Behind the Fall of China’s Greatest Newspaper
Guangzhou-based Southern Weekly was once considered one of the most influential media outlets in China—and certainly the most outspoken of mainland circulating newspapers. After several of the paper’s editors voiced anger over censored articles in 2012, the annual New Year’s editorial, which for years had laid out a call for constitutionalism, was replaced with one praising the CCP. The Paper’s editorial staff went on strike, and a rare public protest for press freedom then ensued in Guangzhou. At Tea Leaf Nation, Chinese media politics scholar Maria Repnikova and former Southern Weekly journalist Kecheng Fang look at how the once influential paper has since been driven to the margins of Chinese media:
[…O]ver the past two years, the Weekly has continued to lose its erstwhile status. Journalists’ hopes that a collaborative attitude towards authorities could buy more room for solid reporting in the wake of protests have not seemed to pay off. Tuo has remained in charge, and according to over ten staff reporters who currently work at the Weekly, tight censorship has persisted. As a result, the Weekly appears to be losing its luster in the eyes of Chinese literati. A number of media scholars, journalists, and Chinese officials alike observed that they now take the publication less seriously. “I no longer read the Weekly,” said a former high-ranking official speaking on background in March 2014. In January 2015, an expert in Chinese media who did not wish to be named said she had not read theWeekly directly in years, only looking at Weekly articles when friends posted them on social media.
Economic pressures have accompanied the political pressures facing theWeekly, at which one of this article’s authors worked from July 2010 to July 2013 before quitting to pursue graduate study in the United States. Since October 2014, the price of the paper has almost doubled from about $.50 to about $.80, while the number of articles has shrunk, suggesting difficulty in garnering readership and advertising revenue. In a November 2014 article for Southern Media Studies, a media-studies journal, Wang Wei, the current editor-in-chief of the Weekly, wrote that both revenue and profit declined in 2013 compared to 2012 (full-year 2014 statistics are not yet available.) As its reputation for a source of popular exposés began to fade, so, apparently, has its appeal to advertisers.
The Weekly once stood among the pioneers of serious investigative journalism in China. Since the 1990s, the Weekly had shown how engaging with social issues ignored by most other media – while staying away from authorities’ red lines – could make a publication commercially successful while allowing it to withstand the vicissitudes of Chinese politics. […] [Source]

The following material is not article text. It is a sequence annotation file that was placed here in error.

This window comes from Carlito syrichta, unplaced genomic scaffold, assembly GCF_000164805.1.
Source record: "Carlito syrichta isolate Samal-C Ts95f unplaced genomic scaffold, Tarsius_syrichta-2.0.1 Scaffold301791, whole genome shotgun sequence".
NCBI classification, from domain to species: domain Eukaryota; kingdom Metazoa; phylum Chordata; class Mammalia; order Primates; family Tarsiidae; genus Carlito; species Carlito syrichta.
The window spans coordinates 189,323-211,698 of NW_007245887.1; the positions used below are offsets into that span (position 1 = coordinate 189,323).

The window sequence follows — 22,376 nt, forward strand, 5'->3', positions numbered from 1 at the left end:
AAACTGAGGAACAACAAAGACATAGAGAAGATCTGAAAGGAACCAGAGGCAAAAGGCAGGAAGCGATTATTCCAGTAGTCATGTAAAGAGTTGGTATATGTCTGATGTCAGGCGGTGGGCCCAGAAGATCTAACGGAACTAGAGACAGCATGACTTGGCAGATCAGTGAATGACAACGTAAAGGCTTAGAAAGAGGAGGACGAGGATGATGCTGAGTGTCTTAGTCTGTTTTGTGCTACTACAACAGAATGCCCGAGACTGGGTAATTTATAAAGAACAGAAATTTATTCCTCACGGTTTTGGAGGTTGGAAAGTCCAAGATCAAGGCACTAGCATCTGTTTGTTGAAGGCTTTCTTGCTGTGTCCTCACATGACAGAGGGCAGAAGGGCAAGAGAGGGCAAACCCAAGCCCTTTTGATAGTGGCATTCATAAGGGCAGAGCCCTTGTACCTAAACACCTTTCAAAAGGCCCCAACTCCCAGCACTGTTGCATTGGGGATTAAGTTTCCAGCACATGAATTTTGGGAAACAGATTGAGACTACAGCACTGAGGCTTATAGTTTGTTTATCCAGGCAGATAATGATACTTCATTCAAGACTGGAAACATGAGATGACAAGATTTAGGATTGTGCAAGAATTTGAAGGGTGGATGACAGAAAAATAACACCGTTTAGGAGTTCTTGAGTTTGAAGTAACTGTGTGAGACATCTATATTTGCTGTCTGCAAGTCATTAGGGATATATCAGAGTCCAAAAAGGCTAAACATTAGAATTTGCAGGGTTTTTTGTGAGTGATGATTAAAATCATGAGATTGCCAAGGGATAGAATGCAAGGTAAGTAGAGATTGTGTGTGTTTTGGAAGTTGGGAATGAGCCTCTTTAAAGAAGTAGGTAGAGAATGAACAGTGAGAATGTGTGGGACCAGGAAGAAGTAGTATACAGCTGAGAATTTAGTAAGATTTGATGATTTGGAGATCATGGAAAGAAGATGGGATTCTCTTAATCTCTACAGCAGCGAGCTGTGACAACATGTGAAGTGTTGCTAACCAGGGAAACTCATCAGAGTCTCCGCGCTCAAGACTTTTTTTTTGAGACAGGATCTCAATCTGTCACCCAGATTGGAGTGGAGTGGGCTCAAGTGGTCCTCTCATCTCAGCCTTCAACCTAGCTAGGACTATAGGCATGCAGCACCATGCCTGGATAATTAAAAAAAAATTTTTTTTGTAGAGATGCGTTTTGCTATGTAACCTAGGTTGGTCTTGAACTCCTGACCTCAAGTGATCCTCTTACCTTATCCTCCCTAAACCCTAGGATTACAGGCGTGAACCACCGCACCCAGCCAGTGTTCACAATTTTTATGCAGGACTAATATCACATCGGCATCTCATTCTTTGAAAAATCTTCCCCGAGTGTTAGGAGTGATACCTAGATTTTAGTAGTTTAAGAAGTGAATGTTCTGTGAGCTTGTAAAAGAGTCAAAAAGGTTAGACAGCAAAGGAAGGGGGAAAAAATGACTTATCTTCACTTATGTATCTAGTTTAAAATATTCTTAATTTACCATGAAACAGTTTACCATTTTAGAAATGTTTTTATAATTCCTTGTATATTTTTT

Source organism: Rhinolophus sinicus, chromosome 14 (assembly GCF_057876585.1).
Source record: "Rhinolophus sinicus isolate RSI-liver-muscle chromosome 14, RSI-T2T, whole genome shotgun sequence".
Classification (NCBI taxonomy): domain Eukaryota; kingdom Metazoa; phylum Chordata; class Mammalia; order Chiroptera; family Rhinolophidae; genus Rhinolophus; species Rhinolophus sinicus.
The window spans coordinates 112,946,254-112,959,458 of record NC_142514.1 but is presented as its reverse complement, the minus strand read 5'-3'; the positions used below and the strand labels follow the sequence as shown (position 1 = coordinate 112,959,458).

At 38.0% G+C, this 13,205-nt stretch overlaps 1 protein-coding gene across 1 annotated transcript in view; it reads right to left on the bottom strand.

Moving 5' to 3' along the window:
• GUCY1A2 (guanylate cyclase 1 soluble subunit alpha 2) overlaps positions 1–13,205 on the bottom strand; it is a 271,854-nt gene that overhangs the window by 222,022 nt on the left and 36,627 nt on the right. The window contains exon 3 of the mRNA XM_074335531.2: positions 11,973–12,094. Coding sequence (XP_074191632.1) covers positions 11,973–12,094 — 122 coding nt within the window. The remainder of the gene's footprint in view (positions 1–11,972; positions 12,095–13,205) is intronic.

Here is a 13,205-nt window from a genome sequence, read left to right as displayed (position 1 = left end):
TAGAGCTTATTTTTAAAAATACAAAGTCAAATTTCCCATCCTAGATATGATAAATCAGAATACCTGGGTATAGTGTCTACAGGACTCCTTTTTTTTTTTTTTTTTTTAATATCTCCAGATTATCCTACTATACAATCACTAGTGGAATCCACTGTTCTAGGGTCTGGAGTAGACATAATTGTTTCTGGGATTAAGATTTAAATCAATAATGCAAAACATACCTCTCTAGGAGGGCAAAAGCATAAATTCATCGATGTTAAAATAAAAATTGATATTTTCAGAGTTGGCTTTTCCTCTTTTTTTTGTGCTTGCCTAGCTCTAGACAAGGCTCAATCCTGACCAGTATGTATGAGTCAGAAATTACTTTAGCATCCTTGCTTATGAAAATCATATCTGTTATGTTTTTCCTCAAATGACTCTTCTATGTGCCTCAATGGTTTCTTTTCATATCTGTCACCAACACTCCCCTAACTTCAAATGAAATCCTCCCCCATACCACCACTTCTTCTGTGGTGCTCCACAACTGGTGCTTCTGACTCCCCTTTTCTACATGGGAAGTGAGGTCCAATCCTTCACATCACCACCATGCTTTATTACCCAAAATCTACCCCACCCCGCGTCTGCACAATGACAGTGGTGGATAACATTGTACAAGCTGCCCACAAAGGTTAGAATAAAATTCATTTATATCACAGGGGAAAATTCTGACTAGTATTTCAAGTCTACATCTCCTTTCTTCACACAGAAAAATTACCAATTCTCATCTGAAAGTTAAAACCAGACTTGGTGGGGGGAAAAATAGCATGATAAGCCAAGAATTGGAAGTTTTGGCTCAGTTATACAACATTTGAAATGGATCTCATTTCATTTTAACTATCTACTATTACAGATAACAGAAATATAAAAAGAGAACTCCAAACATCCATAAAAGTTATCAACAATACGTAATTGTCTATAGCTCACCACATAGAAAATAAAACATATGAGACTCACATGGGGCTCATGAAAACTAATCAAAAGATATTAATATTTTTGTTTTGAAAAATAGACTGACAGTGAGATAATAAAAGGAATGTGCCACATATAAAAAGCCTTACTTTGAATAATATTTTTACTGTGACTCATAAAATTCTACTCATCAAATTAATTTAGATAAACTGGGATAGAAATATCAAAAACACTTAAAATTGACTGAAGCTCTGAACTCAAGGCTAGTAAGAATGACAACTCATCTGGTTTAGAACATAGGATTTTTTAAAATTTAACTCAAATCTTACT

The Wall Street Journal has published a profile of journalist and activist Yang Zili by former Southern Weekly columnist Xiao Shu, translated by China Media Project’s David Bandurski:
Chinese journalist Yang Zili first appeared in international headlines in 2001 after being arrested in Beijing and charged with “subverting state authority.” His crime was starting the “New Youth Society,” a salon with the stated mission of “seeking a road for social reform.” Mr. Yang eventually served eight years in prison for his involvement.
Once released from prison, Mr. Yang joined the Transition Institute. Unlike many other nongovernmental organizations in China, the Transition Institute isn’t engaged in direct social action but rather focuses on research work as a think tank. While there, Mr. Yang studied Chinese social issues and proved to be a prolific writer. Much of his work was on equal access to education and migrant-worker rights. His friends applauded his return to the public sphere within a profession that still allowed him to promote social change.
We had no idea how quickly the tide would turn. Mr. Yang is now in hiding. Chinese authorities last year detained three leaders of the Transition Institute and six people indirectly involved, including the lawyer Xia Lin. The organization remains paralyzed. It suffered this fate despite having a far more nuanced understanding of political struggle than did the New Youth Society in 2001. […] [Source]
Also see Xiao Shu’s profile of rights lawyer Guo Feixiong (via CDT), who currently awaits a verdict for his participation in the 2013 Southern Weekly protests. Read more about Southern Weekly, Yang Zili, the recent arrest of Transition Institute founder Guo Yushan, or media control and civil society activism in China, via CDT.